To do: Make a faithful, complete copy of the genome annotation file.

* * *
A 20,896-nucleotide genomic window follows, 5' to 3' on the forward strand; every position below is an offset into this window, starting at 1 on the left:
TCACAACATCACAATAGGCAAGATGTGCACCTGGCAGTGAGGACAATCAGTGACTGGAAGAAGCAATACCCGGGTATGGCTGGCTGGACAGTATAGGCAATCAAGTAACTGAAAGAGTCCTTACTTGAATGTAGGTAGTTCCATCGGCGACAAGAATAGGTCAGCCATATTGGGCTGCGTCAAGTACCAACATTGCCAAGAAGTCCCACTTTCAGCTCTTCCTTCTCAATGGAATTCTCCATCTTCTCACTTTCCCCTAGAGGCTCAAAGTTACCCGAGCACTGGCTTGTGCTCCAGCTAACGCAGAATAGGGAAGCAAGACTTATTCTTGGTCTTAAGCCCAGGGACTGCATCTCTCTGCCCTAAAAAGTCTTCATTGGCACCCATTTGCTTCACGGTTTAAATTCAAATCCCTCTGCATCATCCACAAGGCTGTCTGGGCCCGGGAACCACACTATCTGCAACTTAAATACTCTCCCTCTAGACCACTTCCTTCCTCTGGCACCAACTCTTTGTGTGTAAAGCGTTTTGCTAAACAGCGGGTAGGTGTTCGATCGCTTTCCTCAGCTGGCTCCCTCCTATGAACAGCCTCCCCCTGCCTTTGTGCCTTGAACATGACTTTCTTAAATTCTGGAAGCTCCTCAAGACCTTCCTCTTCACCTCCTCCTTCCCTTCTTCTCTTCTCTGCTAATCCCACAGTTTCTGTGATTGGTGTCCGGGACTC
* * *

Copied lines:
A 20,896-nucleotide genomic window follows, 5' to 3' on the forward strand; every position below is an offset into this window, starting at 1 on the left:
TCACAACATCACAATAGGCAAGATGTGCACCTGGCAGTGAGGACAATCAGTGACTGGAAGAAGCAATACCCGGGTATGGCTGGCTGGACAGTATAGGCAATCAAGTAACTGAAAGAGTCCTTACTTGAATGTAGGTAGTTCCATCGGCGACAAGAATAGGTCAGCCATATTGGGCTGCGTCAAGTACCAACATTGCCAAGAAGTCCCACTTTCAGCTCTTCCTTCTCAATGGAATTCTCCATCTTCTCACTTTCCCCTAGAGGCTCAAAGTTACCCGAGCACTGGCTTGTGCTCCAGCTAACGCAGAATAGGGAAGCAAGACTTATTCTTGGTCTTAAGCCCAGGGACTGCATCTCTCTGCCCTAAAAAGTCTTCATTGGCACCCATTTGCTTCACGGTTTAAATTCAAATCCCTCTGCATCATCCACAAGGCTGTCTGGGCCCGGGAACCACACTATCTGCAACTTAAATACTCTCCCTCTAGACCACTTCCTTCCTCTGGCACCAACTCTTTGTGTGTAAAGCGTTTTGCTAAACAGCGGGTAGGTGTTCGATCGCTTTCCTCAGCTGGCTCCCTCCTATGAACAGCCTCCCCCTGCCTTTGTGCCTTGAACATGACTTTCTTAAATTCTGGAAGCTCCTCAAGACCTTCCTCTTCACCTCCTCCTTCCCTTCTTCTCTTCTCTGCTAATCCCACAGTTTCTGTGATTGGTGTCCGGGACTC